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Best plant pot 2022: Stylish, affordable pots for your houseplants and herbs

Give your plants the care they deserve with this roundup of the best plant pots for all manner of species

With all of the aesthetic and psychological benefits that plants can bring into our lives, it’s only right that we house them in the best plant pots we can find. According to a variety of scientific sources, the advantages of keeping plants in your home can include reduced stress levels, improved concentration, better levels of air quality and enhanced feelings of wellbeing and satisfaction.

While you don’t need a fancy designer pot to get these effects from your plant pets, it’s rewarding to fit them out with planters that tie in with your home’s decor. It’s not just about the decorative aspect, though. Plant pots can also serve to protect your plants and, in the case of self-watering planters, help them to stay healthy and grow at a steady rate.

The trouble is, there are thousands of plant pots to choose from. What’s more, different species of plants have different needs, so it’s not simply a case of buying the first plastic pot you see. In this guide, we’ll run through some of the factors you need to consider when buying a plant pot before highlighting the best plant pots you can buy for your personal jungle.

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How to choose the best plant pot for you

What are the different kinds of plant pots?

As you’ll have noticed when browsing online or walking around your local homeware shop, plant pots come in a wide variety of shapes and sizes. Note that we aren’t talking about nursery pots (aka growing pots) here, which are the thin plastic pots that plants come in when you first buy them, but the pot in which they’ll live long-term in your home.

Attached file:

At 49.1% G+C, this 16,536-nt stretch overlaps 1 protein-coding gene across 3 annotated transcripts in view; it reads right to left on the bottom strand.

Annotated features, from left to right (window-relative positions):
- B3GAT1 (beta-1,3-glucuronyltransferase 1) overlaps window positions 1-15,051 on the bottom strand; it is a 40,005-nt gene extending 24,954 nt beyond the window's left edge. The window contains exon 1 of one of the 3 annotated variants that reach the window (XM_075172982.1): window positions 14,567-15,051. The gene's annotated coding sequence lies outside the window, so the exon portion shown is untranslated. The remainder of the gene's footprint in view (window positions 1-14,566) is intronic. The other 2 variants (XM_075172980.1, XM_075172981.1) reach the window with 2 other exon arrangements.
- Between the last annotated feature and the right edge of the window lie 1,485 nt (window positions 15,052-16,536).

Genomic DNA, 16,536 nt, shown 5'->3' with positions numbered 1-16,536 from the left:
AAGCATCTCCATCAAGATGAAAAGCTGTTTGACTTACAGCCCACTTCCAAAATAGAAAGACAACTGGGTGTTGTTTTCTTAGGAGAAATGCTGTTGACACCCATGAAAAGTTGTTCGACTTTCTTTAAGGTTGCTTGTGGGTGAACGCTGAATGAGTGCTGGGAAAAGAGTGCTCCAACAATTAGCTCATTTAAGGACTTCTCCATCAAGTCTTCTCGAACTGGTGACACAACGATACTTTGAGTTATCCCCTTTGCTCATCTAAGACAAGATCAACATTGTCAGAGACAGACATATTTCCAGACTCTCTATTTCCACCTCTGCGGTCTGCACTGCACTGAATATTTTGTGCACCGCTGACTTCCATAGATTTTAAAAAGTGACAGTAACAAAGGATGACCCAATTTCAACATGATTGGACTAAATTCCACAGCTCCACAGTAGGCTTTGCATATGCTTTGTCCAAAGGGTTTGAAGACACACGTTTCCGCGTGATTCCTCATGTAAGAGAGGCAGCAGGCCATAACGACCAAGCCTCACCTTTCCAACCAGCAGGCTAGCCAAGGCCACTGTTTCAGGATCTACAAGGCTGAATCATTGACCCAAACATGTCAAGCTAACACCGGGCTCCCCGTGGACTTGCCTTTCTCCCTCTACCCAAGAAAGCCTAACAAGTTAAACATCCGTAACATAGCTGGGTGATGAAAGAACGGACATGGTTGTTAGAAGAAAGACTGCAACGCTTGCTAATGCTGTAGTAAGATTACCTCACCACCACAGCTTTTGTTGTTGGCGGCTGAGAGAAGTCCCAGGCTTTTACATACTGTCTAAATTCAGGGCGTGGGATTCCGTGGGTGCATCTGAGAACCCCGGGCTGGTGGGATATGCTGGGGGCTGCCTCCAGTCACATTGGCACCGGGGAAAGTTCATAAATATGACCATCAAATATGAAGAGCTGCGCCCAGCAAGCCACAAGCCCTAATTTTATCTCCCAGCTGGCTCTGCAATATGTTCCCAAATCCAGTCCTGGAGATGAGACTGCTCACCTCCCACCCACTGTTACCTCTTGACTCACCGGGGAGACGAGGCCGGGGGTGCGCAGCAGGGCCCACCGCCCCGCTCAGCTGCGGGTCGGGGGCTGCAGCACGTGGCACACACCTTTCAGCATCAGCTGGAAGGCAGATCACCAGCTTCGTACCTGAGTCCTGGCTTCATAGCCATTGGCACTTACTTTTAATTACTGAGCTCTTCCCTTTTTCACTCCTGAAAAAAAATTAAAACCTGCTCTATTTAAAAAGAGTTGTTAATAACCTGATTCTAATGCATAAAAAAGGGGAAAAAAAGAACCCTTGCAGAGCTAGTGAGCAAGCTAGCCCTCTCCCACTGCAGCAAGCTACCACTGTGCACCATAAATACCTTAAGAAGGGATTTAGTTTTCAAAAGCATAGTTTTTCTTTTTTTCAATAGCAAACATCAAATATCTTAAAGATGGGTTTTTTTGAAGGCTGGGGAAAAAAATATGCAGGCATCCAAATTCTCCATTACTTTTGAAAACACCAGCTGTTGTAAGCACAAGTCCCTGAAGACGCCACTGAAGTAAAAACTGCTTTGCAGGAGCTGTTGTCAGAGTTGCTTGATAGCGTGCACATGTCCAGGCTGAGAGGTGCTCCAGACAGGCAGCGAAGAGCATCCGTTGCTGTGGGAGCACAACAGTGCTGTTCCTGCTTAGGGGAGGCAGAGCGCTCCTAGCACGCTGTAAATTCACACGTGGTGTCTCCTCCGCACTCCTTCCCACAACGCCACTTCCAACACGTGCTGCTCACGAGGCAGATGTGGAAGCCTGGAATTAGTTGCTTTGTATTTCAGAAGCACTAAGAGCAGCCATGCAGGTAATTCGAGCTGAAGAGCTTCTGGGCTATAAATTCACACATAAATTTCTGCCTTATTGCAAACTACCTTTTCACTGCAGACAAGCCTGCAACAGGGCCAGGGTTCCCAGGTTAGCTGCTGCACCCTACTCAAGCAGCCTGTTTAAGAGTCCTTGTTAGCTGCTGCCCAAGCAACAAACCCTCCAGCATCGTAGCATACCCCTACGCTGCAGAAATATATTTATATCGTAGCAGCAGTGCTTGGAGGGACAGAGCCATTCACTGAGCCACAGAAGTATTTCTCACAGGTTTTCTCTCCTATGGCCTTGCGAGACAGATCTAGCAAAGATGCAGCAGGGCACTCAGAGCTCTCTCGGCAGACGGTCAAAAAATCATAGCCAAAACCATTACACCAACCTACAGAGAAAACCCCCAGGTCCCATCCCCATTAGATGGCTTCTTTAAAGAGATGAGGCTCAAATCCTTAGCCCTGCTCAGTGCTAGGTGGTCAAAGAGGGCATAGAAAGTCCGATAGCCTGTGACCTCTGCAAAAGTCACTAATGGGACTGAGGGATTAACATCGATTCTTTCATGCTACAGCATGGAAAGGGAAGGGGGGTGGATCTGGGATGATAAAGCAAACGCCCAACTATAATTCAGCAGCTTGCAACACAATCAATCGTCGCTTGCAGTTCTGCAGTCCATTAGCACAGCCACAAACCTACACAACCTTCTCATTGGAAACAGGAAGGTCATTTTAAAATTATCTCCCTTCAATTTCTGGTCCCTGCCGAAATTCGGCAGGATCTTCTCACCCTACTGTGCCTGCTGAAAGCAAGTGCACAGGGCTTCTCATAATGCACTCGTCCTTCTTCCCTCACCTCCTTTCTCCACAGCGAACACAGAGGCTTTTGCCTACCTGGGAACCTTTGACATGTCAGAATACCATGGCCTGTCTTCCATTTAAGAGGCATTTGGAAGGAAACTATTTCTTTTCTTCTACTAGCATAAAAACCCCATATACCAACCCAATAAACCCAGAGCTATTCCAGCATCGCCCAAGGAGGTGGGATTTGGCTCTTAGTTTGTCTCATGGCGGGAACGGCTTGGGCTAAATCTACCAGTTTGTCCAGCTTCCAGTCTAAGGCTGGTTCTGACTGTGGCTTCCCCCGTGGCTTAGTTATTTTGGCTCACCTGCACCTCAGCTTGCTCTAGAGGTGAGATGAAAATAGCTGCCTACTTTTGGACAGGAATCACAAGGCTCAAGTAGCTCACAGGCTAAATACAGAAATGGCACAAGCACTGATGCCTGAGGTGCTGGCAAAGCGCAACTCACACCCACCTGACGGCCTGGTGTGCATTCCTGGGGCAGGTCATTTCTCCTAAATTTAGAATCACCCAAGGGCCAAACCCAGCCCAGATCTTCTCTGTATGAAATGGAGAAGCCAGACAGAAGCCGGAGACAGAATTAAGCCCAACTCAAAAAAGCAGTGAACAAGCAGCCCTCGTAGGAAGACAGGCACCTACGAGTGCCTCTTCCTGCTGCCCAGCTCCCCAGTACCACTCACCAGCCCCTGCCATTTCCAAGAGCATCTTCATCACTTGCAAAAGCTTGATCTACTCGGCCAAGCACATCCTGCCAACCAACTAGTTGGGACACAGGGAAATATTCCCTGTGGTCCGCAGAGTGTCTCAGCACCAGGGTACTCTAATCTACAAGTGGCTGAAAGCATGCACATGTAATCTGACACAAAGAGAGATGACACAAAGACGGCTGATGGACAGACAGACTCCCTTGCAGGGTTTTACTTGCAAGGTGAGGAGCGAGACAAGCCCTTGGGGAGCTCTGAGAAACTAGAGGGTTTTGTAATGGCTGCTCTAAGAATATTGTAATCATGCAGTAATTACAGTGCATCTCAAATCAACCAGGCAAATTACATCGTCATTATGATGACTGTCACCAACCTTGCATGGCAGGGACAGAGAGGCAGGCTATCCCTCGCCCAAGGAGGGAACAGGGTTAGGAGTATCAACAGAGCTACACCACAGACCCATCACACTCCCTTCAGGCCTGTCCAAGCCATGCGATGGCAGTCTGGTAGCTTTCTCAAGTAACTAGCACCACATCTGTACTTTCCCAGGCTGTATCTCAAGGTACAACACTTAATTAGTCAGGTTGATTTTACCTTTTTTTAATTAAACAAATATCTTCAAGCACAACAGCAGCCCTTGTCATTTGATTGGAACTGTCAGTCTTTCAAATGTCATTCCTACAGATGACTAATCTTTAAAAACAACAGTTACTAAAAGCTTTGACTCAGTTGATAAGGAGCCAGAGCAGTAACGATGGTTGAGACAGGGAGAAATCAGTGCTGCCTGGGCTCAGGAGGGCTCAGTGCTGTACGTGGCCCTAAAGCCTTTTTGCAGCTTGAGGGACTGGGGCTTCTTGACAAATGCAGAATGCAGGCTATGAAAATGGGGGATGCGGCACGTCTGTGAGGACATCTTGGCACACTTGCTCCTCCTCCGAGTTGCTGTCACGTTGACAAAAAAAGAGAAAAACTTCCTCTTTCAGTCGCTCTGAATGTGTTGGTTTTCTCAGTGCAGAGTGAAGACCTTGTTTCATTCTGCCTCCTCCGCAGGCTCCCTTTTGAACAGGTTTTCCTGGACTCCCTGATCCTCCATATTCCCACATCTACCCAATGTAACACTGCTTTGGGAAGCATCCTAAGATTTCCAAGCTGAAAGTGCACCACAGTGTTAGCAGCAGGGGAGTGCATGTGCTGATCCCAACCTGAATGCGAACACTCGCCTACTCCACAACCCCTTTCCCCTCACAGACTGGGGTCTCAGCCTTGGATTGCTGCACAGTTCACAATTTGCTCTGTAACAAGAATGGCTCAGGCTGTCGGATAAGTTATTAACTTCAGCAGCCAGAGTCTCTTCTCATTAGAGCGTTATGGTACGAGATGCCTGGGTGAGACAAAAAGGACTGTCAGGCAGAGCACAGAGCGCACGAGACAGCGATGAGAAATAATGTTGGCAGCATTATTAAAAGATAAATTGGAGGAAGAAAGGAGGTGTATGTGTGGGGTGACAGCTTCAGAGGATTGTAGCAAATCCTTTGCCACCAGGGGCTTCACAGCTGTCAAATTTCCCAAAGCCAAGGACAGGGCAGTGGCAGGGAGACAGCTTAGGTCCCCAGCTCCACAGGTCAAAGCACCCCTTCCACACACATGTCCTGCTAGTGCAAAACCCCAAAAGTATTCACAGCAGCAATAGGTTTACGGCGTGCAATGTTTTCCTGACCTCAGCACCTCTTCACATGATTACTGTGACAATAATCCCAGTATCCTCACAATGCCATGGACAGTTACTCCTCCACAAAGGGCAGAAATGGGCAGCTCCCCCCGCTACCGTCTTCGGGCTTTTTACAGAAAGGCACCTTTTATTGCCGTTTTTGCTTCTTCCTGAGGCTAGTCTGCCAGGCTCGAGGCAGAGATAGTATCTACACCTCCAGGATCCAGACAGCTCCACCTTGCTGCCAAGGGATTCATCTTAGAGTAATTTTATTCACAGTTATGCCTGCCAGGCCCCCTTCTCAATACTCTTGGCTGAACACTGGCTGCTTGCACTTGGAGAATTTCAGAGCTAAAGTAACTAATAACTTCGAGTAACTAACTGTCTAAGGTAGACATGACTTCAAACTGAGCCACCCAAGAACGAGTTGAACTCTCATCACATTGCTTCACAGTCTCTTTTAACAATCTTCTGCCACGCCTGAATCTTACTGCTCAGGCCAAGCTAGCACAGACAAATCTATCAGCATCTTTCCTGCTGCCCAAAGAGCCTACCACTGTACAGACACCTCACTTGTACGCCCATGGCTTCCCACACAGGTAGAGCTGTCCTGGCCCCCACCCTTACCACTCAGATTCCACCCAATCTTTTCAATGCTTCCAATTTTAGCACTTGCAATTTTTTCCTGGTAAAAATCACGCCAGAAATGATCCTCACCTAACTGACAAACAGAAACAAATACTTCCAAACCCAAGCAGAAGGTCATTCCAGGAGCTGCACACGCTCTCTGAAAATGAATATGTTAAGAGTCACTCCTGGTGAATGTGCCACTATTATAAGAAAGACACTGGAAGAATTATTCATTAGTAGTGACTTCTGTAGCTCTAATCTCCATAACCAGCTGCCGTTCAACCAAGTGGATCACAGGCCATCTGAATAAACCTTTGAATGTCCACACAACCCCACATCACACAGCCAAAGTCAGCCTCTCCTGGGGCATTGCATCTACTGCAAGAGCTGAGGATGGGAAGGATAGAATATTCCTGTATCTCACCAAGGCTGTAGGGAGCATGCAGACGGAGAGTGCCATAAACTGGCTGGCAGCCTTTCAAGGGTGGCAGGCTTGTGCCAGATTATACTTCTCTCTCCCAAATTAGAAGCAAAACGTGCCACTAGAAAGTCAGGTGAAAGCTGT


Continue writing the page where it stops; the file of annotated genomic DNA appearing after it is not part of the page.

Decorative pots: If you want to make your new plant purchase look even prettier, you’ll want to keep it in a decorative pot. These are sold in many places and are infinitely varied. A decorative pot can be made from ceramic, concrete, stone, plastic, wood or even metal. The more premium the material and the bigger the pot, the more it will cost.

Hanging pots: These are essentially the same as decorative pots, but are suspended from the ceiling or from a hook or rail fitted to the wall. Pleasing to the eye, hanging pots also make more effective use of your living space – they’re extremely handy once all your shelves and tables are already full of plants.

Self-watering planters: Some pots contain a reservoir for water at their base, which is drawn up by the plant at a consistent rate over time. The sub-irrigation systems of these self-watering planters prevent accidental overwatering (the chief killer of houseplants) and also often include visual cues to let you know when it’s time for a top-up.

Should my pot have drainage holes?

If your plant is still in a nursery pot, you don’t need drainage holes on the larger decorative pot – the nursery pot already has them. However, if you’re putting a plant “naked” into a pot, without an interior growing pot, then you’ll want drainage holes to prevent the plant from becoming waterlogged. If the pot does have drainage holes, remember that you’ll want to place a drip saucer underneath.

Is it best to leave my plant in a nursery pot, then?

Ideally, your houseplant will always be growing inside a plastic nursery pot, sitting inside the larger decorative pot. Every now and again, you may have to repot it into a larger nursery pot to stop it from becoming root bound, but you can put it back into a decorative pot when you’re done. Rocks or bark chips can be used to cover any gaps if you can’t stand the sight of the plastic pot within.

How much should I spend on a plant pot?